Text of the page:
UK suffers worst annual economic slump since the Great Frost of 1709, a 9.9% decline

A man wearing a mask as a preventive measure against the spread of Covid-19 walks in London.

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LONDON — The U.K. economy contracted by 9.9% in 2020, its largest annual contraction since the Great Frost of 1709, as the coronavirus pandemic ravaged economic activity.

In the final quarter of the year, gross domestic product grew by 1%, according to the Office for National Statistics, as the country reimposed nationwide lockdown measures in a bid to combat a resurgence of Covid cases.

The 9.9% annual contraction is more than twice that seen in 2009 in the aftermath of the global financial crisis, and narrowly worse than the 9.7% slump during the crisis of 1921.

Economists polled by Refinitiv had expected an 8% annual decline in 2020, with a fourth-quarter expansion of 0.5%. This follows a revised 16.1% rebound in the third quarter as social, travel and business restrictions were eased.

As of Friday morning, the U.K. has recorded more than 4 million cases of Covid and 115,000 deaths, according to data compiled by Johns Hopkins University. The U.K. has been blighted by new and more transmissible variants of the virus in recent months.

Hitesh Patel, portfolio manager at Quilter Investors, said the U.K. had experienced an “annus horribilis” in the form of the “trifecta” of a public health crisis, economic shutdowns and uncertainty surrounding Brexit.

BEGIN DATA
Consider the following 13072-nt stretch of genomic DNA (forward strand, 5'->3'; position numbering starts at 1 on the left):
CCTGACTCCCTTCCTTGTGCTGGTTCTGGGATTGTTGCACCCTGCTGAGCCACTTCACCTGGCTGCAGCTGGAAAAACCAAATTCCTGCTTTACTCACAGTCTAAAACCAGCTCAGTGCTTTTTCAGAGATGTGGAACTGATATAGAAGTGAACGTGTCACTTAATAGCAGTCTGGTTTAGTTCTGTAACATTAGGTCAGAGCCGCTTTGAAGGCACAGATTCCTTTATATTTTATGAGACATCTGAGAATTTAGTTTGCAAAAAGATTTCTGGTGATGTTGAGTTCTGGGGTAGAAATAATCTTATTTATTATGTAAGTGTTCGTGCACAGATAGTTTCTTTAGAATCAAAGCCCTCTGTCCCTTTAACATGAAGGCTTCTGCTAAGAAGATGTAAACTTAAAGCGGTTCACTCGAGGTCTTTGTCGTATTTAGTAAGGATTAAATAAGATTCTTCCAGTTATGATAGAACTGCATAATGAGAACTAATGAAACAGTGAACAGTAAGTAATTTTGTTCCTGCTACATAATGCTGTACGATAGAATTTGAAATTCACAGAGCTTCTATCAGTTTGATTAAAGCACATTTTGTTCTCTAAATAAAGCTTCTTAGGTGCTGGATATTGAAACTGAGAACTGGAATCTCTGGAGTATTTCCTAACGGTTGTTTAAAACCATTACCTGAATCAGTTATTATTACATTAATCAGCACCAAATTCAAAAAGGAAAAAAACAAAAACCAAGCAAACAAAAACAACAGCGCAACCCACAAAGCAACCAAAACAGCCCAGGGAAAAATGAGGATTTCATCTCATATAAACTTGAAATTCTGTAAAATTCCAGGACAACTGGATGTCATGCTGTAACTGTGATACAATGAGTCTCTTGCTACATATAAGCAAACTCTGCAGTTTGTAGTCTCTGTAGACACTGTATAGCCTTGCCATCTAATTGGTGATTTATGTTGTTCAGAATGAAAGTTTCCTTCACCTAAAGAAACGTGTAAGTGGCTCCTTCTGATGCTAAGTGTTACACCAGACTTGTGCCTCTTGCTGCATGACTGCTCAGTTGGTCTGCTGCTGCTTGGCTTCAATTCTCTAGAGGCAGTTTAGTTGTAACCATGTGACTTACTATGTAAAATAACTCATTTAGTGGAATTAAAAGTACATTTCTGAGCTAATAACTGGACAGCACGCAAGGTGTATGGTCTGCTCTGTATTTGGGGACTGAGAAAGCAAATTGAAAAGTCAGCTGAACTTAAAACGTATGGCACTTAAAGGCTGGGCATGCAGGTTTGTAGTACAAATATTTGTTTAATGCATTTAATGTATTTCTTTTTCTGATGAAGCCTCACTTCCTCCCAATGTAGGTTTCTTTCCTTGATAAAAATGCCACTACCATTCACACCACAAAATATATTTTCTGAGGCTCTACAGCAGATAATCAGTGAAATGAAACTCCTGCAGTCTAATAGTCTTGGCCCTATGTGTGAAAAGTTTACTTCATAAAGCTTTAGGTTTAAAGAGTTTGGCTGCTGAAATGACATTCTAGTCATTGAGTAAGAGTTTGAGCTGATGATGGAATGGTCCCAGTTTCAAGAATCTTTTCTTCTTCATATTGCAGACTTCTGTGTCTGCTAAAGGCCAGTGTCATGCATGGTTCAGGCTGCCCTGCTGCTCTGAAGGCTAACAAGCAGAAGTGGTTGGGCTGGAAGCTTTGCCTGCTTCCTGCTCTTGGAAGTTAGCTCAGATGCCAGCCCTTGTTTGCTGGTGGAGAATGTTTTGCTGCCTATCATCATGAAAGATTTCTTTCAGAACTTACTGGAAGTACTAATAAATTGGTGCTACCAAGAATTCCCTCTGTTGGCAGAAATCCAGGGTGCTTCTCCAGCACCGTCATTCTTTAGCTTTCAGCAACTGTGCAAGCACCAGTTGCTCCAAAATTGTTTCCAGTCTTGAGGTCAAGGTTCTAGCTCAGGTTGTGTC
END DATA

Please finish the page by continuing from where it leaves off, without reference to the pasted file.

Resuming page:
“However, 2020 is in the past and the U.K. arguably has a promising second half of the year ahead given the success of the vaccine rollout,” he added.

“This could easily be derailed should one of the mutations prevent the vaccines properly taking effect, but for now a double-dip recession has been avoided, and soon lockdowns may potentially be the thing of the past.”

England remains in a nationwide lockdown with no clear end date, although British Prime Minister Boris Johnson confirmed on Wednesday that around 1in 4 adults — 13 million people — have received the first dose of a Covid vaccine.

Monthly GDP in December increased by 1.2% from the previous the month but remained 6.3% below the level of February 2020. Fourth-quarter GDP remained 6.6% below the level a year earlier.

The services sector grew by 1.7% in December after contracting by 3.1% in November, while manufacturing posted its eighth consecutive month of growth, the ONS said, albeit its smallest increase since May 2020.

“The tighter restrictions imposed towards the end of last year, which are likely to remain in place for much of the current quarter, suggest that the economy may shrink again,” said Dean Turner, economist at UBS Global Wealth Management.

“However, what is clear from the data is the resilience and adaptability of firms and households, so any contraction will be modest. As and when restrictions are eased, we continue to expect a vigorous rebound in the economy.”

The Great Frost was an extraordinarily cold winter that caused rivers and canals to freeze over for several months in Britain and much of northern and central Europe, claiming a substantial number of lives and bringing economies to a standstill.

Source: CNBC